The recent outcry over BDS and Open Hillel has led to a debate over the type of environment that the Jewish community wants to promote. On the one hand, Jews like Hillel’s president Eric Fingerhut argue that certain lines must be drawn. Criticism of Israel, he argues, is where the Jewish community should draw the line. On the other hand, many younger American Jews believe that the Jewish community should embrace its members regardless of their political positions. Even if a Jew denies the right for Israel to exist, they argue, he or she should feel welcome in the broader community. As an Orthodox Jew and as a Zionist, I admit that I am uncomfortable with anti-Zionist, anti-Israel rhetoric. I believe that it is wrong to hold Israel at a double standard, as much of world continues to do. However, at the same time I too am uncomfortable with the double standard applied to the topic of Israel. While Zionism is an important component of the modern Jewish experience, how can it be viewed as more important than, say, our morality? There are many venerated beliefs held in our community, but surely Zionism can not be thought of as more important than all of them.
For instance, growing up in the Orthodox community I have witnessed occasions where rabbis and other Jewish leaders have spewed racism. Last year, the Jewish Daily Forward reported that a well-respected rabbi at Yeshiva University used a variety of racial slurs when discussing America’s black population. In its defense, YU condemned the remarks and said that they do not reflect views held by the institution. However, this particular rabbi remains well-respected in the American Orthodox Jewish community, and at the end of the day, this incident has made little impact on his career. But what if that rabbi, or others, would have called for a boycott of Israel? Based on the recent Hillel episode, I have a hard time believing that such a rabbi would be allowed to continue teaching.
If the American Jewish establishment intends to hold Israel’s dissenters accountable for their views, then why does it not apply similar standards to other transgressors, who seem responsible for using even more reprehensible speech? Until now, even some of our generation’s most venerated religious leaders have been guilty of racism. Rabbi Ovadia Yosef, the respected Sephardic rabbi who passed away last year, was notorious for making racially incendiary comments about Arabs and blacks. And despite efforts made by his detractors, his reputation remains as one of the greatest Jewish luminaries of the past century.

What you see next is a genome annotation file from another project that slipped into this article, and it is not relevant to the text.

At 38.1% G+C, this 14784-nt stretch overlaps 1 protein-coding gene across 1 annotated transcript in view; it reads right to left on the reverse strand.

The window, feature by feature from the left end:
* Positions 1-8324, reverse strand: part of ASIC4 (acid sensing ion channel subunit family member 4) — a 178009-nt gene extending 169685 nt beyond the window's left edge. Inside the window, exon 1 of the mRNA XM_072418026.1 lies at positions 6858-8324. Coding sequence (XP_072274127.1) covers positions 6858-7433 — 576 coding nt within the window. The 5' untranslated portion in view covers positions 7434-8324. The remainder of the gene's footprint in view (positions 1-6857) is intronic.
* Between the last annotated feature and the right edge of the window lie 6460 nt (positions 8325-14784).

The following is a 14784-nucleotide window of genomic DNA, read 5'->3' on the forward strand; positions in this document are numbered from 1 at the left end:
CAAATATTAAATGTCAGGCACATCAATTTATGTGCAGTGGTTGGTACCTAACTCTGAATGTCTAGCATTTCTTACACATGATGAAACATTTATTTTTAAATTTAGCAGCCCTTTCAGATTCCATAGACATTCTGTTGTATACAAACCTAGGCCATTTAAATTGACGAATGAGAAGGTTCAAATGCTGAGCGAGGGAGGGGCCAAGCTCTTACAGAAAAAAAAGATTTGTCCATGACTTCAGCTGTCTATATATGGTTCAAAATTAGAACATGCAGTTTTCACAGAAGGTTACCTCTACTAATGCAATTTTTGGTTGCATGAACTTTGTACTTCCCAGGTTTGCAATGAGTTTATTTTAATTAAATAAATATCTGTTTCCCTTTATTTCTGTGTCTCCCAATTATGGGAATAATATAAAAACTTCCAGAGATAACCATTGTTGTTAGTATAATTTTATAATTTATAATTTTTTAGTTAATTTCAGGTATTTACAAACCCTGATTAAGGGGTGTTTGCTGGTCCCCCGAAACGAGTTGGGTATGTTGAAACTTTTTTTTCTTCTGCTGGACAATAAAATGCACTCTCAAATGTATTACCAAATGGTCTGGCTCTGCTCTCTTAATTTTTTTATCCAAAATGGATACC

Of course, the American Jewish community is not alone when it comes to defending perpetrators of racist rhetoric. President Barack Obama was quick to defend his relationship to Jeremiah Wright, a pastor who is infamous for espousing all sorts of anti-Semitic rhetoric during his sermons. In response to criticism of his relationship with the pastor, the president called Wright “an old uncle who says things I don''t always agree with.” Unfortunately, that form of defense is all too common in our community—and in the context of the Hillel issue, it becomes unintelligible.
To most American Jews, our commonsensical beliefs against racism take precedence over our opinions about Israel. The topic of Israel is one of the most contentious topics in the international community today. That a notable organization of American academics has called for a boycott of Israel should indicate the extent of the debate on the issue.
There are indeed two sides to the debate. While most Orthodox Jews like me identify as pro-Israel, there are undoubtedly many Jews who do not. Applying a double standard to these Jews is unfair and bound to only splinter our community further.
But even more importantly, if the American Jewish establishment decides to apply a policy of censorship to Israel, it must first rethink the way it responds to even worse rhetoric—racism being one such example.